Cookies Policy
X
Cookie Policy

This site uses cookies. By continuing to browse the site you are agreeing to our use of cookies.

I accept this policy

Find out more here

Assessing niche differences of sex, armour and asymmetry phenotypes using stable isotope analyses in Haida Gwaii sticklebacks

No metrics data to plot.
The attempt to load metrics for this article has failed.
The attempt to plot a graph for these metrics has failed.
MyBook is a cheap paperback edition of the original book and will be sold at uniform, low price.

Buy this article

Price:
$30.00+ Tax (if applicable)
Add to Favorites

image of Behaviour

Identifying phenotype-specific selective landscapes within populations continues to challenge evolutionary biologists in studies of adaptive variation. We explore here the potential application of carbon and nitrogen stable isotope ratios of tissues as time-integrated proxies of niche space among sex, armour and asymmetry phenotypes within an endemic population of giant threespine stickleback from Haida Gwaii, western Canada. Muscle tissues were extracted from 289 stickleback collected from Drizzle Lake, taken in transects during June 1981, June 1982, September 1982 and June 1983 and isotopic ratios of 15N/14N (δ 15N) and 13C/12C (δ 13C) determined by continuous-flow isotope ratio mass spectrometry. Among all fish, δ 15N values, which reflect relative trophic level, ranged from 6.5‰ to 10.6‰ while δ 13C, which reflects reliance on different carbon pathways of primary producers, ranged from −30.5‰ to −27.5‰. The sexes did not differ in δ 15N but females were significantly enriched in δ 13C relative to males among all samples. In each transect, lateral plate phenotypes differed in δ 15N, with higher plate counts generally enriched in 15N. δ 13C did not vary among plate pheno-types. Approximately 50% of the adult population exhibit lateral plate asymmetries usually with one plate different between sides. Sticklebacks that were asymmetric (absolute asymmetry) did not differ from symmetric fish for either δ 15N or δ 13C signatures. However, this result masked a significant and consistent effect of signed asymmetries (right side – left side), with δ 15N enrichment among right-biased compared to left-biased asymmetric. These unexpected results indicate the presence of subtle and previously unrecognized niche differences in lateral plate number and asymmetry phenotypes and are consistent with the predictions of niche-width and adaptive variation hypotheses. The results also suggest the wider application of isotopic techniques to elucidate phenotype-specific ecological and selective landscapes.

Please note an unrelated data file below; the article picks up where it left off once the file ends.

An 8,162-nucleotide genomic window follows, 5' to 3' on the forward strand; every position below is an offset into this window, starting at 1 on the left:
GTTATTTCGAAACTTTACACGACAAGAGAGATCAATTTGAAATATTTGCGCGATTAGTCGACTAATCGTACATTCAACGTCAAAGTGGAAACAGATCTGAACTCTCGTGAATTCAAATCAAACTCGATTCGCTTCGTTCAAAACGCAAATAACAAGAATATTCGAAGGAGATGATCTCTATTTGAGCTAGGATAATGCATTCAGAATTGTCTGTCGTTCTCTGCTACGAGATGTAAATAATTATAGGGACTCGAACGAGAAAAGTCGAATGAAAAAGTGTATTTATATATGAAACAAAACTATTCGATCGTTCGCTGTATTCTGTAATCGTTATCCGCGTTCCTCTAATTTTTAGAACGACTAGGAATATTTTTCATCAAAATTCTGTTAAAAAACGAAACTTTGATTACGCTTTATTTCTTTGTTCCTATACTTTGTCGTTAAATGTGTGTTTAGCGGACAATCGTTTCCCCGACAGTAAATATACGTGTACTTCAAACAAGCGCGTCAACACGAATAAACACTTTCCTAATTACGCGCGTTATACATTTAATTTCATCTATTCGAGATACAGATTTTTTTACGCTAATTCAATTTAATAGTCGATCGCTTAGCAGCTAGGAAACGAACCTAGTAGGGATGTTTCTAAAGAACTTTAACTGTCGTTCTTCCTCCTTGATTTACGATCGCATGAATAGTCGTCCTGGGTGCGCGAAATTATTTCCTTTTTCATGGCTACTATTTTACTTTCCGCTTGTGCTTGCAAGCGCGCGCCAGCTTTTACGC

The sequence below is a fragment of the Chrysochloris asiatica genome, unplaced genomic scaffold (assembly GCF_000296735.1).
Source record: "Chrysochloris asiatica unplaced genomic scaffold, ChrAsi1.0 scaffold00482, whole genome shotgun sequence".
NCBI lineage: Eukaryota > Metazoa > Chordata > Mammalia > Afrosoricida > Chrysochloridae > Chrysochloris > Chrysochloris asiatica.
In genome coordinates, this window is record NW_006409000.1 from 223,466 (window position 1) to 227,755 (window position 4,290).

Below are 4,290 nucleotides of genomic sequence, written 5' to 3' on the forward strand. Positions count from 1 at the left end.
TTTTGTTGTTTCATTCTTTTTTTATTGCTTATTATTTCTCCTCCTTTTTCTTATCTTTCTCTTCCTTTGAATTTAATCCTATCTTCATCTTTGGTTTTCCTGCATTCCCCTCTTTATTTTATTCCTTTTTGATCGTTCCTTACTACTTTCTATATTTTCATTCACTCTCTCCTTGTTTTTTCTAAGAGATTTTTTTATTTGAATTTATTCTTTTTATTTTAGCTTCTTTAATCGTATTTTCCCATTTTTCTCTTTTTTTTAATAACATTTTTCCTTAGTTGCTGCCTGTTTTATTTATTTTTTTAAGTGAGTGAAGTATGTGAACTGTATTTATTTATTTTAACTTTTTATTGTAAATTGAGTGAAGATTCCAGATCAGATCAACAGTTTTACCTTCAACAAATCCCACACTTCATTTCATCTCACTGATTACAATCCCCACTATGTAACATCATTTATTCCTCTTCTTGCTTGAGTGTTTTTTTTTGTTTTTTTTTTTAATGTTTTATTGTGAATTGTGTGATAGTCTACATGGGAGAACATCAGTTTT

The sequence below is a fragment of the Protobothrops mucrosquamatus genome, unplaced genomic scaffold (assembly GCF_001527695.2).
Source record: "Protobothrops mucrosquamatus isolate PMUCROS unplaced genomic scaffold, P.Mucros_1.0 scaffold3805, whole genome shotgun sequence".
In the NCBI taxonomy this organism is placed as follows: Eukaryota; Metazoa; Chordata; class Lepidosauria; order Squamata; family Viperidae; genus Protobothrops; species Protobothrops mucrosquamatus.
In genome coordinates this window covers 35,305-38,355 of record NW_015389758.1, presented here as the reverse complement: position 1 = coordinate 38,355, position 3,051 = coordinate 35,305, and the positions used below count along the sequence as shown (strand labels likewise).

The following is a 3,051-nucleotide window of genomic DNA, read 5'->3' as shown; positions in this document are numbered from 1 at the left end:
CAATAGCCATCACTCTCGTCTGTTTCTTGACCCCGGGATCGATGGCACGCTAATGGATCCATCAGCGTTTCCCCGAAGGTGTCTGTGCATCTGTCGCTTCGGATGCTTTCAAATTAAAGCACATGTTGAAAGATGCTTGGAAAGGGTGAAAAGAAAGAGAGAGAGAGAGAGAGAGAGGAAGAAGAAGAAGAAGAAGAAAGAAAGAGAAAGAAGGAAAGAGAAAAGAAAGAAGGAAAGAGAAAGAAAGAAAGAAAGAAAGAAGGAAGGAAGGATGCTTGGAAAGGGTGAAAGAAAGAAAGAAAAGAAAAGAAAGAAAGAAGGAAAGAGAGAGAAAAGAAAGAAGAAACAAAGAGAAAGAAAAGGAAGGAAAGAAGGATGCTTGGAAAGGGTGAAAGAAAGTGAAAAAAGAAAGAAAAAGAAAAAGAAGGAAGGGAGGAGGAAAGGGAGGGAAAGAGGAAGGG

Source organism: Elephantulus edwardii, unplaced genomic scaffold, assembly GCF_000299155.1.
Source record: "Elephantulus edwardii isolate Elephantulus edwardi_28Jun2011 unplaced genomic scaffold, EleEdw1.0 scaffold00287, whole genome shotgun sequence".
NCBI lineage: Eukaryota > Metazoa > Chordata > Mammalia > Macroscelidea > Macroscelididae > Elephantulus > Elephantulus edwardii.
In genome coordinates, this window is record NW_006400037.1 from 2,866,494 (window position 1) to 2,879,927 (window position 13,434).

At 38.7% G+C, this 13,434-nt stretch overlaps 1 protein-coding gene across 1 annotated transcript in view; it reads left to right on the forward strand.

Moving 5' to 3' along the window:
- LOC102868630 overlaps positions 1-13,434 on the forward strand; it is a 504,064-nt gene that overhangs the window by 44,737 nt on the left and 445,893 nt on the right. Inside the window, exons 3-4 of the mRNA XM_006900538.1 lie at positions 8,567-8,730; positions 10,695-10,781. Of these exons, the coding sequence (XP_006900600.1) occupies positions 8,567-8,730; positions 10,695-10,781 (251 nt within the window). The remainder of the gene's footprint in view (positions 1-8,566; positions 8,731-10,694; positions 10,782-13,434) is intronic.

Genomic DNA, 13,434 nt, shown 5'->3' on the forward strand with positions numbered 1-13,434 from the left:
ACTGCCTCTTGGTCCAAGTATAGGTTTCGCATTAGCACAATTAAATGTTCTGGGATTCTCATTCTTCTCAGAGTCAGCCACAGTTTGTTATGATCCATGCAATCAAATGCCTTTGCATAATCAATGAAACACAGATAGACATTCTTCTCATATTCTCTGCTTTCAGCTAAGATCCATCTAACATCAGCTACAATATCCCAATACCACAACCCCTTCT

Loading

Article metrics loading...

/content/journals/10.1163/156853908792451449
2008-04-01
2015-05-26

Affiliations: 1: Department of Biology, University of Victoria, P.O. Box 3020, Victoria, BC, Canada V8W 3N5

Sign-in

Can't access your account?
  • Tools

  • Add to Favorites
  • Printable version
  • Email this page
  • Subscribe to email alerts
  • Get permissions
  • Recommend to your library

    You must fill out fields marked with: *

    Librarian details
    Name:*
    Email:*
    Your details
    Name:*
    Email:*
    Department:*
    Why are you recommending this title?
    Select reason:
     
     
     
     
    Other:
     
    Behaviour — Recommend this title to your library

    Thank you

    Your recommendation has been sent to your librarian.

  • Export citations
  • Key

  • Full access
  • Open Access
  • Partial/No accessInformation